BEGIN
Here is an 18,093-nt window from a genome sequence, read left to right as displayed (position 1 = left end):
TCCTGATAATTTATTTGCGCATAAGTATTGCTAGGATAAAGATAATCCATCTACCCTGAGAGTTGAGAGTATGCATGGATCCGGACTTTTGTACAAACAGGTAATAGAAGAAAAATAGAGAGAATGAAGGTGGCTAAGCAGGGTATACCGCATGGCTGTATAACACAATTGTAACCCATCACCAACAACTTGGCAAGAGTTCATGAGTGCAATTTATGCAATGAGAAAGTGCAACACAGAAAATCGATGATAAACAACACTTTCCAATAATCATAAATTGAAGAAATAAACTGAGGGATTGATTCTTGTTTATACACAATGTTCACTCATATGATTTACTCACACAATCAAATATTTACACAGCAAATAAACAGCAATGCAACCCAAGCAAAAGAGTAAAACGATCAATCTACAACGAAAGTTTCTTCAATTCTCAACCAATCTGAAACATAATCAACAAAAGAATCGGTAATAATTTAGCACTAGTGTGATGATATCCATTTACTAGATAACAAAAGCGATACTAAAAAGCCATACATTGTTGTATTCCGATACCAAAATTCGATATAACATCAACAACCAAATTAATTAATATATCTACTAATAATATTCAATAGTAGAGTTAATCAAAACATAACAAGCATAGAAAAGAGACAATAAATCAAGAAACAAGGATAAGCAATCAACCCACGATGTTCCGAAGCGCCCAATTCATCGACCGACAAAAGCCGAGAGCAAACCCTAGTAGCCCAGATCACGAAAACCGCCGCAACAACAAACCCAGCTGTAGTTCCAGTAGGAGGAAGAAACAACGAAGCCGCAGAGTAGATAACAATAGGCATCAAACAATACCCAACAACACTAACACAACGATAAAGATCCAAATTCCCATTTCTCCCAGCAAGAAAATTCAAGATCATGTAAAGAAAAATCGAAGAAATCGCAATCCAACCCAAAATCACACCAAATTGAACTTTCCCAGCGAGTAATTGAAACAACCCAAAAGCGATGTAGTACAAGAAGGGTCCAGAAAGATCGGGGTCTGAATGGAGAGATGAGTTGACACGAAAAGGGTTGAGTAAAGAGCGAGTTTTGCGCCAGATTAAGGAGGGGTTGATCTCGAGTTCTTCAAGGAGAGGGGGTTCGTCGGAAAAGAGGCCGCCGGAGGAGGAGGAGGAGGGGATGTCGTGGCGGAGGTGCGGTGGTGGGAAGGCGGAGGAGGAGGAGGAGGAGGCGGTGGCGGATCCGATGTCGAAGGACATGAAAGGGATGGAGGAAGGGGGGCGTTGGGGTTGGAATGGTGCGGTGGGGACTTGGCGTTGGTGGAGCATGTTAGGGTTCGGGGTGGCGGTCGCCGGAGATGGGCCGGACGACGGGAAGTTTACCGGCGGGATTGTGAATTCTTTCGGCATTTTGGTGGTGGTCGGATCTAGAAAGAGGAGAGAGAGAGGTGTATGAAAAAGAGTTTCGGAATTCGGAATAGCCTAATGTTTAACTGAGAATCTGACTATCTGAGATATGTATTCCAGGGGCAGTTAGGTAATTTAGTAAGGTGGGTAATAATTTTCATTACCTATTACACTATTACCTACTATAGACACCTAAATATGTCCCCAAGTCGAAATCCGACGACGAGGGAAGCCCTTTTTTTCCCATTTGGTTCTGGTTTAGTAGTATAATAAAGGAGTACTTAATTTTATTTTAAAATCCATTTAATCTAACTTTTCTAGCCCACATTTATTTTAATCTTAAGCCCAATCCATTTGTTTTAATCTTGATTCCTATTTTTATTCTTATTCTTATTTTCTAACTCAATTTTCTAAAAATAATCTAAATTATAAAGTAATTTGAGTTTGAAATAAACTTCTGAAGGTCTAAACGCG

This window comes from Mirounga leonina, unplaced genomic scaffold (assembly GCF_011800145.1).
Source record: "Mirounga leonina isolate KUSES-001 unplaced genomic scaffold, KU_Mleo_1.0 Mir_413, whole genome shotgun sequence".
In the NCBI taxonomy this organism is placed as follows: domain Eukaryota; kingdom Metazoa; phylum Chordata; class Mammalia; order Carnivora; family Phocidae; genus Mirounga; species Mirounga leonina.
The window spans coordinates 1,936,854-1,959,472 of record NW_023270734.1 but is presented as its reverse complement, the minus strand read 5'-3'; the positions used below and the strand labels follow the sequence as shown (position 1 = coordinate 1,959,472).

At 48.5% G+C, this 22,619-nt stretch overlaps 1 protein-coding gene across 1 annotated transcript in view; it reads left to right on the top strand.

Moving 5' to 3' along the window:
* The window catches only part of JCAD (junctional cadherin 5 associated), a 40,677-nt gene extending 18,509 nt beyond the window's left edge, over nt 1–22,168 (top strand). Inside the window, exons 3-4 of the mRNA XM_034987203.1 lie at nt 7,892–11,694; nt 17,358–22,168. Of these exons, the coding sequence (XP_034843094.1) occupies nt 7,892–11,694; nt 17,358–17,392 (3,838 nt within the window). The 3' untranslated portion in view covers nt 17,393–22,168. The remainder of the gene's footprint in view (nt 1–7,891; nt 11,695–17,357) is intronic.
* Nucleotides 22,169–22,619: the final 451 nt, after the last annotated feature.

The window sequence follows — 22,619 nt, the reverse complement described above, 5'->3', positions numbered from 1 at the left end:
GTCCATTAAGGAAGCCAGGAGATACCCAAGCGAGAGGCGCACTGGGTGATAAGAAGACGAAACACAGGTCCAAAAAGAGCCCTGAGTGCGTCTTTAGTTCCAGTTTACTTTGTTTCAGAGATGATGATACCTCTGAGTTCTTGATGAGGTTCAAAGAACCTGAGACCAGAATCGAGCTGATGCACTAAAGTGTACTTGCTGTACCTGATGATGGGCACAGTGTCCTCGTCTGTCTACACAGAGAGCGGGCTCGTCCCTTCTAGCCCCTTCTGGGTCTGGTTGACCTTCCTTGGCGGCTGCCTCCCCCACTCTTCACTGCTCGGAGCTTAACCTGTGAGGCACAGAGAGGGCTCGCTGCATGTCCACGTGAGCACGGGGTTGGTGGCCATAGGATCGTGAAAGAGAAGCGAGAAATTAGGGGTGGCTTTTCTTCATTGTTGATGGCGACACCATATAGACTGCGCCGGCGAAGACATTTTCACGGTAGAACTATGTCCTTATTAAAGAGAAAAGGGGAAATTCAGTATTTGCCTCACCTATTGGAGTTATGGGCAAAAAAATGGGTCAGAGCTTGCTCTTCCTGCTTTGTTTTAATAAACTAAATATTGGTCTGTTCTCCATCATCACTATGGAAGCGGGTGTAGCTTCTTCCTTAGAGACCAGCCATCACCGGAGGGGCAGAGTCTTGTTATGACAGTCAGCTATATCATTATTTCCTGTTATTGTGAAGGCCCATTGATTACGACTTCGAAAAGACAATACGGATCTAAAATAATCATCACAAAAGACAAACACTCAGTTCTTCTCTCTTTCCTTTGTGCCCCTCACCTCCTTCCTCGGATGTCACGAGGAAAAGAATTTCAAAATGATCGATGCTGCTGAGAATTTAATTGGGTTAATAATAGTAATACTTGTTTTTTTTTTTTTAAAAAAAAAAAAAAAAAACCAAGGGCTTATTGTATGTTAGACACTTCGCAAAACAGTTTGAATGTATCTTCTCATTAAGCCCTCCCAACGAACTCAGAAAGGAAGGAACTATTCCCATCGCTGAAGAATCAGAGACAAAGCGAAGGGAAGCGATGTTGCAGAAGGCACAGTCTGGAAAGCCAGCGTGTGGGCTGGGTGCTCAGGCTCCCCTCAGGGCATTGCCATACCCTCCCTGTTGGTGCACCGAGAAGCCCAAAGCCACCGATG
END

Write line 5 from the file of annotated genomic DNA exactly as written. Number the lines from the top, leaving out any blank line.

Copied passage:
In the NCBI taxonomy this organism is placed as follows: domain Eukaryota; kingdom Metazoa; phylum Chordata; class Mammalia; order Carnivora; family Phocidae; genus Mirounga; species Mirounga leonina.